The “Duh” of Innovation

David Gammel did a nice post (referring to his conference presentation) about innovation last week, so I’m going to jump on that bandwagon. There is a story about learning organizations in MIT’s Sloan Management Review, and it starts like this:

Nearly every organization has rightfully made innovation a priority, and management journals dedicate significant column inches to hwo to manag innovation.

Hmmm. Not in the association community. I know Jeff, our community’s resident expert on innovation, would agree. I think it is significant that innovation (which, as Gammel points out, is not exactly rocket science) has already moved BEYOND the norm in business, but still is kept at arm’s length in associations.

The article goes on to describe research linking innovation to organizations with a high "organizational learning capacity." Specifically, these are organizations that:

  1. experiment
  2. take risks
  3. interact with the external environment
  4. use dialogue and participative decision making

Hmmm again.


  1. 18.12.2007 at 1:27 pm

    Interesting post, Jamie!
    I’d say (in my experience), many associations are good at #3 and #4, but a lot of us are rotten at #2. There seems to be such fear of risk-taking among associations. When I hear people react to a new idea, the first responses are so often “What if X went wrong?” instead of “Wow, what could we accomplish if X went right?”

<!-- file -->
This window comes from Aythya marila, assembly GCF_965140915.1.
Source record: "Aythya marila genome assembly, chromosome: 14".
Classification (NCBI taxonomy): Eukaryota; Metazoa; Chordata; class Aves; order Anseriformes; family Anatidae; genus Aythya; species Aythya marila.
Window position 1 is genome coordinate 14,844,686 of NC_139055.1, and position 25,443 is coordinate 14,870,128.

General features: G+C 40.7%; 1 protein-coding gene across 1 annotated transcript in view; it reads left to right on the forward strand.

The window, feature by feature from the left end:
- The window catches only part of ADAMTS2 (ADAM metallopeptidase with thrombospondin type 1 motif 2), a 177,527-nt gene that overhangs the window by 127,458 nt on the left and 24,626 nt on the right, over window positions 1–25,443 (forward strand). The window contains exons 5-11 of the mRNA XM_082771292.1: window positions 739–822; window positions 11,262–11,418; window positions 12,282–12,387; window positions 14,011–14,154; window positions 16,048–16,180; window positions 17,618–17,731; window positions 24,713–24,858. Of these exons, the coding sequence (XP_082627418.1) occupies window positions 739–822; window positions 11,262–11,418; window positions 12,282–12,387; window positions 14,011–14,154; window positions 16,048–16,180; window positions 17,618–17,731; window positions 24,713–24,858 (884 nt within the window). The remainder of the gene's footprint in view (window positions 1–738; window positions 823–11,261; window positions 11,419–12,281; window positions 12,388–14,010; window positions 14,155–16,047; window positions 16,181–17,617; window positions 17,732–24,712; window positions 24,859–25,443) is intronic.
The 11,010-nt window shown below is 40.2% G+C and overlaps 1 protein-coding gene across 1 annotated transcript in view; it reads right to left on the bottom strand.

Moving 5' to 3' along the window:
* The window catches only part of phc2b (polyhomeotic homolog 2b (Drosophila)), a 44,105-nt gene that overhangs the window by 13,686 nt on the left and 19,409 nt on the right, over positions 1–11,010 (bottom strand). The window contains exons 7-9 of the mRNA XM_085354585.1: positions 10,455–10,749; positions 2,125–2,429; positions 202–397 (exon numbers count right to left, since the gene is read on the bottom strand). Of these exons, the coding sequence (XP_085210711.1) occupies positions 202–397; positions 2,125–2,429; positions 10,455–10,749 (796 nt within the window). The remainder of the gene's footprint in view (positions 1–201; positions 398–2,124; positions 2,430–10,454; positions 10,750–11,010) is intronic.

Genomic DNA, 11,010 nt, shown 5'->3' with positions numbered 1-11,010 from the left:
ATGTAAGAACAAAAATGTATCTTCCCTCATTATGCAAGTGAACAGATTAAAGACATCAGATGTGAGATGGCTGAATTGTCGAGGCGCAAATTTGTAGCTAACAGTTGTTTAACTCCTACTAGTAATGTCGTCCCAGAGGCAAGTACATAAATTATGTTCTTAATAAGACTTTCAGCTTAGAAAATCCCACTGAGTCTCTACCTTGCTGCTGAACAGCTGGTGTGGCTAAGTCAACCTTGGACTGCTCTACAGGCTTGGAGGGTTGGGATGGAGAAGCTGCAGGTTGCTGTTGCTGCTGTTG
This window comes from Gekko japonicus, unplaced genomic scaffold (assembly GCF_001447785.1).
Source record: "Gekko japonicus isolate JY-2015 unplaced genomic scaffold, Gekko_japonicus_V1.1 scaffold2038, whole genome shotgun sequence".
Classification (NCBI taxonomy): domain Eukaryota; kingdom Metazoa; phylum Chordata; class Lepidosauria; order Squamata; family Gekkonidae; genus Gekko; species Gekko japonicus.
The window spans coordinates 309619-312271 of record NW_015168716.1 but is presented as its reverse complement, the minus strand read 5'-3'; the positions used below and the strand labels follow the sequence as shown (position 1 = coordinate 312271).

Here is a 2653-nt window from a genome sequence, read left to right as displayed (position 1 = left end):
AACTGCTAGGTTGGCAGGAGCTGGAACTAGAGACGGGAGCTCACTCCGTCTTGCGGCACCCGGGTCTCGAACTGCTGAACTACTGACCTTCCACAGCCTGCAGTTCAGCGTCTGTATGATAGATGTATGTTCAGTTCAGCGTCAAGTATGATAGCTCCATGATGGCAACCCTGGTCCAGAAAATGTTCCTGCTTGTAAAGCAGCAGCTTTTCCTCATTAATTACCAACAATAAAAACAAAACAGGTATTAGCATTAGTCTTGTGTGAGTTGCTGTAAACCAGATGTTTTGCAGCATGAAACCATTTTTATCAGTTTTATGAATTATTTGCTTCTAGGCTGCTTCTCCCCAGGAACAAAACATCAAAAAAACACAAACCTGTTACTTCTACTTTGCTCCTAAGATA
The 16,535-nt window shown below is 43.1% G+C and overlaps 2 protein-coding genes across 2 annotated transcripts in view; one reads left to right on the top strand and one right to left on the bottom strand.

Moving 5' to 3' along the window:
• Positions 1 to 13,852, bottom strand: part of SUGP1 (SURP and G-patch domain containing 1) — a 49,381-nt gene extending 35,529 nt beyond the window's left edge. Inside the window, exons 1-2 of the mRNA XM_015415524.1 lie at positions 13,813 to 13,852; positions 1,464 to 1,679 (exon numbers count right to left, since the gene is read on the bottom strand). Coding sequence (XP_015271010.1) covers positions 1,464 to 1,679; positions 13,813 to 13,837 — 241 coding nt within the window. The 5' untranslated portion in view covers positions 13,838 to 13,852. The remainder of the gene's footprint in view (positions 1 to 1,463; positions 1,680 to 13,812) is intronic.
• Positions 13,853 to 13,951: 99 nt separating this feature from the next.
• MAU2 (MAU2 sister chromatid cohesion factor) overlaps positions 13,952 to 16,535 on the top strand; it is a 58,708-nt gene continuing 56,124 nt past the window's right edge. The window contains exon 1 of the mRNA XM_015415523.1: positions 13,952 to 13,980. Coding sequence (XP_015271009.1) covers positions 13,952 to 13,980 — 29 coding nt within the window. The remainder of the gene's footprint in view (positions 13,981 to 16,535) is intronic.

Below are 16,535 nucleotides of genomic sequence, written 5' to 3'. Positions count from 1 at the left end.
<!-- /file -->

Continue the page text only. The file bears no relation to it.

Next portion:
Why do you think that is? How can we change it?

  2. 26.12.2007 at 11:57 am

    Jamie and Lisa — Couldn’t agree with you both more. I’ve noticed a general reluctance to take risks, to venture into the unknown among associations in my brief three years in the association world.
    But why is it such a bad thing? I ask this because as a project manager for a company that developed Web courses for corporate clients prior to my current position, I saw the slash and burn effects of willy-nilly risk taking. Just ask a few early adopters of online learning and they’ll tell you the horrors of LMSes that didn’t work, fortunes spent, poor online training and lackluster performance overall.
    We in the association world are actually fortunate to have the benefit of sitting back and cautiously watching the perils of corporate innovation. We can steal what works and avoid what doesn’t. I consider the corporate world my R&D. They make the investments, take the risks, and I can reap the benefits.
    To Lisa’s post, I’d say we’re reluctant because of our visibility, the transparency within associations. Corporate R&D is a private thing (even in publicly traded companies). Association risk-taking is public — our members are watching and hold us accountable. This is a good thing. Being reluctant is a result.
    And as long as we don’t mistake being reluctant to take risks for *refusing* to take risks, we should be able to find the right balance.